(continued)
5.

Primitive DFDs

## Lowest logical level of decomposition

Decision has to be made when to stop
decomposition

6.29
6.29
Copyright 2012 Pearson Education, Inc. Publishing as Prentice Hall

(continued)

## Rules for stopping decomposition:

When each process has been reduced to a

## single decision, calculation or database

operation
When each data store represents data
about a single entity
When the system user does not care to see
any more detail

6.30
6.30
Copyright 2012 Pearson Education, Inc. Publishing as Prentice Hall

(continued)

## Rules for stopping decomposition:

(continued)
When every data flow does not need to be

6.31
6.31

## split further to show that data are handled in

various ways
When you believe that you have shown each
business form or transaction, online display
and report as a single data flow
When you believe that there is a separate
process for each choice on all lowest-level

## Using DFDs as Analysis

Tools

Gap Analysis
The process of discovering discrepancies

## between two or more sets of data-flow

diagrams or discrepancies within a single
DFD

## Inefficiencies in a system can often be

identified through DFDs

6.32
6.32
Copyright 2012 Pearson Education, Inc. Publishing as Prentice Hall

## Using DFDs in Business Process

Reengineering
Example: IBM

6.33
6.33

Credit
Credit approval
process is
required six days
Process
Reengineering
(see Fig 6-12)

## Using DFDs in Business Process

Reengineering (continued)

6.34
6.34

Reprocess
Engineering, IBM
was able to
process 100
times the number
of transactions in
the same amount
of time

Logic Modeling

## Data-flow diagrams do not show the

logic inside the processes
Logic modeling involves representing
internal structure and functionality of
processes depicted on a DFD
Utilizes Decision Tables

6.35
6.35
Copyright 2012 Pearson Education, Inc. Publishing as Prentice Hall

Decision Tables

## A matrix representation of the logic of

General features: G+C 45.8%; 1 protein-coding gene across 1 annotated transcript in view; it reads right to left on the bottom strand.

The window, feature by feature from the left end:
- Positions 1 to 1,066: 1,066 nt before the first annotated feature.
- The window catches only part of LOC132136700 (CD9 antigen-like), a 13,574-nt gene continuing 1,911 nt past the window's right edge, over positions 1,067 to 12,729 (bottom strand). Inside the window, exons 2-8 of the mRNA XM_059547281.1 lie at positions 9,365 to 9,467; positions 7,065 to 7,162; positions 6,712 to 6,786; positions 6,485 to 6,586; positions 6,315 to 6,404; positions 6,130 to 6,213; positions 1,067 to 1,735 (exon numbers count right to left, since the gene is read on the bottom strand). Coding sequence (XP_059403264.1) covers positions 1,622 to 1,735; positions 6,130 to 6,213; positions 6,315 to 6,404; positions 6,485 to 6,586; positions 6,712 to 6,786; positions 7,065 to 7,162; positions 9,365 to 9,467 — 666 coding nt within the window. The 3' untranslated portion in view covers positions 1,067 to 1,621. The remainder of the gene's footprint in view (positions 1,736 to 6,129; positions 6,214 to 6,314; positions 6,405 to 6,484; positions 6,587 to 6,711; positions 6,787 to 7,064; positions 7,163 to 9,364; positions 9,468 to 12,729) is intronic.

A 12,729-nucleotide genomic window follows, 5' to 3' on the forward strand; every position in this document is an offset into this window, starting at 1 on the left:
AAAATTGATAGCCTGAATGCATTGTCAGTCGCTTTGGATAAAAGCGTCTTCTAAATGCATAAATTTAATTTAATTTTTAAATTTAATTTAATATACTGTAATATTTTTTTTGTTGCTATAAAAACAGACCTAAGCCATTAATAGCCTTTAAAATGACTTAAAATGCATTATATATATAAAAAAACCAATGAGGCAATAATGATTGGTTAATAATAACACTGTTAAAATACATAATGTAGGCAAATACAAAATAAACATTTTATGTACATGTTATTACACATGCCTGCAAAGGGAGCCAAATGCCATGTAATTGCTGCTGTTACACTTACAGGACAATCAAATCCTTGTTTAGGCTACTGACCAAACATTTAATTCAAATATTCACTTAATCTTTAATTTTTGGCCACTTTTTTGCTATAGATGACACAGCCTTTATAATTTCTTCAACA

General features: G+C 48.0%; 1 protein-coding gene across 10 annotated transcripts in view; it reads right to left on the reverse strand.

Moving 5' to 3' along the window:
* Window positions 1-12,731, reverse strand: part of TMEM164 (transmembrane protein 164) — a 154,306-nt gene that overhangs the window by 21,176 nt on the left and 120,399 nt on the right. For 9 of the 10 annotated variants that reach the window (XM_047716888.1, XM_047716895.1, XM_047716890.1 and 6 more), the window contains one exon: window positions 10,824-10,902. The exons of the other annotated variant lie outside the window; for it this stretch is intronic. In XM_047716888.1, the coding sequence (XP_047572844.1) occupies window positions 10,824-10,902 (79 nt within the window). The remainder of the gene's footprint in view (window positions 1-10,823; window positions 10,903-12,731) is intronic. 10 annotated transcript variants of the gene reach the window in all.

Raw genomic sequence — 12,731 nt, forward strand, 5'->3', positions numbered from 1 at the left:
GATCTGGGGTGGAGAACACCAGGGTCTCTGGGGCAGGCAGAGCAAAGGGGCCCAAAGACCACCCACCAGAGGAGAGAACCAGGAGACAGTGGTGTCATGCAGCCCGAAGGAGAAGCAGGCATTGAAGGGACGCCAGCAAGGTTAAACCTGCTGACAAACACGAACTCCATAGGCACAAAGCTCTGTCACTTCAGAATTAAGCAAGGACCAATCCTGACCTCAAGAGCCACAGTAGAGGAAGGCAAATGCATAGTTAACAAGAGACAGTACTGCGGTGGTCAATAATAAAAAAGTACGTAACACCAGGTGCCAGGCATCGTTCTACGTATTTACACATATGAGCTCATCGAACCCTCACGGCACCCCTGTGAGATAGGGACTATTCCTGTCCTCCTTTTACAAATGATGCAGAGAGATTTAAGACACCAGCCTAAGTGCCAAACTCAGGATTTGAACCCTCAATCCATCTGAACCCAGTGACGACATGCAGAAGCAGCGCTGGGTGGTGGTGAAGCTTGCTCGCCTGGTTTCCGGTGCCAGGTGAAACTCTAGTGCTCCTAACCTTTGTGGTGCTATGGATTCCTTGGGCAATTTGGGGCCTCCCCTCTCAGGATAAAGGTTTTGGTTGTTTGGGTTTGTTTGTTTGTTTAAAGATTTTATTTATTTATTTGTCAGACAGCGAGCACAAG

a decision
Specifies the possible conditions and
the resulting actions
Best used for complicated decision
logic

6.36
6.36
Copyright 2012 Pearson Education, Inc. Publishing as Prentice Hall

## Modeling Logic with

Decision Tables (continued)

## Consists of three parts:

Condition stubs
Lists condition relevant to decision
Action stubs
Actions that result for a given set of
conditions
Rules
Specify which actions are to be followed for a
given set of conditions

6.37
6.37
Copyright 2012 Pearson Education, Inc. Publishing as Prentice Hall

## Modeling Logic with

Decision Tables (continued)

Indifferent Condition
Condition whose value does not affect which

## Standard procedure for creating decision

tables:
Name the conditions and values each

## condition can assume

Name all possible actions that can occur
List all possible rules
Define the actions for each rule (See Figure 616)
Simplify the decision table (See Figure 6-17)

6.38
6.38
Copyright 2012 Pearson Education, Inc. Publishing as Prentice Hall

6.39
6.39
Copyright 2012 Pearson Education, Inc. Publishing as Prentice Hall

6.40
6.40
Copyright 2012 Pearson Education, Inc. Publishing as Prentice Hall

## Process Modeling for

Electronic Commerce
Application

## Process modeling for electronic

commerce projects is no different than
other projects
See Pine Valley Furniture example;
Table 6-4

6.41
6.41
Copyright 2012 Pearson Education, Inc. Publishing as Prentice Hall

6.42
6.42
Copyright 2012 Pearson Education, Inc. Publishing as Prentice Hall

Summary

## Data-flow Diagrams (DFD)

Symbols
Rules for creating
Decomposition
Balancing

## DFDs for Analysis

DFDs for Business Process Reengineering (BPR)
Logic Modeling
Decision Tables

## Process Modeling for the Internet

6.43
6.43
Copyright 2012 Pearson Education, Inc. Publishing as Prentice Hall

## All rights reserved. No part of this publication may be reproduced, stored in a

retrieval system, or transmitted, in any form or by any means, electronic,
mechanical, photocopying, recording, or otherwise, without the prior written
permission of the publisher. Printed in the United States of America.

## Copyright 2012 Pearson Education, Inc.

Publishing as Prentice Hall